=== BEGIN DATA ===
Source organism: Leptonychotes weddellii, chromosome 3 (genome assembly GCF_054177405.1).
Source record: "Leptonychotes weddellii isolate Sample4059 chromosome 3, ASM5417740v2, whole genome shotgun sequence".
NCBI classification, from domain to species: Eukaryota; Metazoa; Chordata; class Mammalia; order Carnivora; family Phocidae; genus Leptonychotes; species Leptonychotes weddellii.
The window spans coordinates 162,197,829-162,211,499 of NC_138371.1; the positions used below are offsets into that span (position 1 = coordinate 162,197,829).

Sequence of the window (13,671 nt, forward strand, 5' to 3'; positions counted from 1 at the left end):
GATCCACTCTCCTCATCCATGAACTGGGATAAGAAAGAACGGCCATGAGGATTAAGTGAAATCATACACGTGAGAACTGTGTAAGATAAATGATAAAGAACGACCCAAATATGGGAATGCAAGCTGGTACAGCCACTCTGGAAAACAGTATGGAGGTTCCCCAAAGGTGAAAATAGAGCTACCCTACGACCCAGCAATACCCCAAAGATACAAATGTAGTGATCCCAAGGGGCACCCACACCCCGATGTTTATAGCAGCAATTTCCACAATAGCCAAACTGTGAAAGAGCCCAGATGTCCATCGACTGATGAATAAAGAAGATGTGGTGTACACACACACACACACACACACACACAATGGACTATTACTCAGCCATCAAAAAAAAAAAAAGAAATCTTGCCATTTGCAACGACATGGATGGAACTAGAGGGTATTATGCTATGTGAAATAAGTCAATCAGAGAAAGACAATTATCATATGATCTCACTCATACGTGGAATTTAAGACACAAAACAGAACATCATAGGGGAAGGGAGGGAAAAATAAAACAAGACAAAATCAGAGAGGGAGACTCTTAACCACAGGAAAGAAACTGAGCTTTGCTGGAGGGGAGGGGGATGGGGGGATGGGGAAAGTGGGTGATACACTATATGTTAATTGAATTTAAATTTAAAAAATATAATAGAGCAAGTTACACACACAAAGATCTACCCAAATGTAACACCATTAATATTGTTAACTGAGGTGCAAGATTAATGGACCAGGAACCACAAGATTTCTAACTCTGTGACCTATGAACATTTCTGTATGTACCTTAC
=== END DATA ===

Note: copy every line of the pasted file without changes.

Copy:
Source organism: Leptonychotes weddellii, chromosome 3 (genome assembly GCF_054177405.1).
Source record: "Leptonychotes weddellii isolate Sample4059 chromosome 3, ASM5417740v2, whole genome shotgun sequence".
NCBI classification, from domain to species: Eukaryota; Metazoa; Chordata; class Mammalia; order Carnivora; family Phocidae; genus Leptonychotes; species Leptonychotes weddellii.
The window spans coordinates 162,197,829-162,211,499 of NC_138371.1; the positions used below are offsets into that span (position 1 = coordinate 162,197,829).

Sequence of the window (13,671 nt, forward strand, 5' to 3'; positions counted from 1 at the left end):
GATCCACTCTCCTCATCCATGAACTGGGATAAGAAAGAACGGCCATGAGGATTAAGTGAAATCATACACGTGAGAACTGTGTAAGATAAATGATAAAGAACGACCCAAATATGGGAATGCAAGCTGGTACAGCCACTCTGGAAAACAGTATGGAGGTTCCCCAAAGGTGAAAATAGAGCTACCCTACGACCCAGCAATACCCCAAAGATACAAATGTAGTGATCCCAAGGGGCACCCACACCCCGATGTTTATAGCAGCAATTTCCACAATAGCCAAACTGTGAAAGAGCCCAGATGTCCATCGACTGATGAATAAAGAAGATGTGGTGTACACACACACACACACACACACACACAATGGACTATTACTCAGCCATCAAAAAAAAAAAAAGAAATCTTGCCATTTGCAACGACATGGATGGAACTAGAGGGTATTATGCTATGTGAAATAAGTCAATCAGAGAAAGACAATTATCATATGATCTCACTCATACGTGGAATTTAAGACACAAAACAGAACATCATAGGGGAAGGGAGGGAAAAATAAAACAAGACAAAATCAGAGAGGGAGACTCTTAACCACAGGAAAGAAACTGAGCTTTGCTGGAGGGGAGGGGGATGGGGGGATGGGGAAAGTGGGTGATACACTATATGTTAATTGAATTTAAATTTAAAAAATATAATAGAGCAAGTTACACACACAAAGATCTACCCAAATGTAACACCATTAATATTGTTAACTGAGGTGCAAGATTAATGGACCAGGAACCACAAGATTTCTAACTCTGTGACCTATGAACATTTCTGTATGTACCTTAC